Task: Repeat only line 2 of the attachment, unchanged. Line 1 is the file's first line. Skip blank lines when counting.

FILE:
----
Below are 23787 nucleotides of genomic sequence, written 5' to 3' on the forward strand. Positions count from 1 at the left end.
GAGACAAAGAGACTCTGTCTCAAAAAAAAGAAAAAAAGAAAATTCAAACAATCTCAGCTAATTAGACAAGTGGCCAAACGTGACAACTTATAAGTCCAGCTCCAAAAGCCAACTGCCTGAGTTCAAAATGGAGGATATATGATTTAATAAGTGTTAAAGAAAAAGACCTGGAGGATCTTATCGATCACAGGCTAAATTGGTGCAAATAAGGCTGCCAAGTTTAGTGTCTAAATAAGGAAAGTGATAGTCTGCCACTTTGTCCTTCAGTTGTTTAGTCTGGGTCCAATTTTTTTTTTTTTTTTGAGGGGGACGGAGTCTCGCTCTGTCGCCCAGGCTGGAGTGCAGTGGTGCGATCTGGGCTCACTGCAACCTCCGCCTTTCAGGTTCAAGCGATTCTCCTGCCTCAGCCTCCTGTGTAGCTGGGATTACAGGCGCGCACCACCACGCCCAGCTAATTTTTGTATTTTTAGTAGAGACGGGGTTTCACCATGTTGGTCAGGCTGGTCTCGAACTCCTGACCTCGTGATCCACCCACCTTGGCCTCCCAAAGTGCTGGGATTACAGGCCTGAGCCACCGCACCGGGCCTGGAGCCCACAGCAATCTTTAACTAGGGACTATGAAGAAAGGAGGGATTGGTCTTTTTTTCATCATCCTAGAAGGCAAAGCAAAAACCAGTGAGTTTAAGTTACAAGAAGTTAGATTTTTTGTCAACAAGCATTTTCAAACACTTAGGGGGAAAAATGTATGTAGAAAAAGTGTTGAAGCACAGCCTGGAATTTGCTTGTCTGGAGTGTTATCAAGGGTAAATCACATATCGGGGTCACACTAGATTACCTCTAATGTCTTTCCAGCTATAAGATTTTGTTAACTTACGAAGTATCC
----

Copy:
GAGACAAAGAGACTCTGTCTCAAAAAAAAGAAAAAAAGAAAATTCAAACAATCTCAGCTAATTAGACAAGTGGCCAAACGTGACAACTTATAAGTCCAGCTCCAAAAGCCAACTGCCTGAGTTCAAAATGGAGGATATATGATTTAATAAGTGTTAAAGAAAAAGACCTGGAGGATCTTATCGATCACAGGCTAAATTGGTGCAAATAAGGCTGCCAAGTTTAGTGTCTAAATAAGGAAAGTGATAGTCTGCCACTTTGTCCTTCAGTTGTTTAGTCTGGGTCCAATTTTTTTTTTTTTTTTGAGGGGGACGGAGTCTCGCTCTGTCGCCCAGGCTGGAGTGCAGTGGTGCGATCTGGGCTCACTGCAACCTCCGCCTTTCAGGTTCAAGCGATTCTCCTGCCTCAGCCTCCTGTGTAGCTGGGATTACAGGCGCGCACCACCACGCCCAGCTAATTTTTGTATTTTTAGTAGAGACGGGGTTTCACCATGTTGGTCAGGCTGGTCTCGAACTCCTGACCTCGTGATCCACCCACCTTGGCCTCCCAAAGTGCTGGGATTACAGGCCTGAGCCACCGCACCGGGCCTGGAGCCCACAGCAATCTTTAACTAGGGACTATGAAGAAAGGAGGGATTGGTCTTTTTTTCATCATCCTAGAAGGCAAAGCAAAAACCAGTGAGTTTAAGTTACAAGAAGTTAGATTTTTTGTCAACAAGCATTTTCAAACACTTAGGGGGAAAAATGTATGTAGAAAAAGTGTTGAAGCACAGCCTGGAATTTGCTTGTCTGGAGTGTTATCAAGGGTAAATCACATATCGGGGTCACACTAGATTACCTCTAATGTCTTTCCAGCTATAAGATTTTGTTAACTTACGAAGTATCC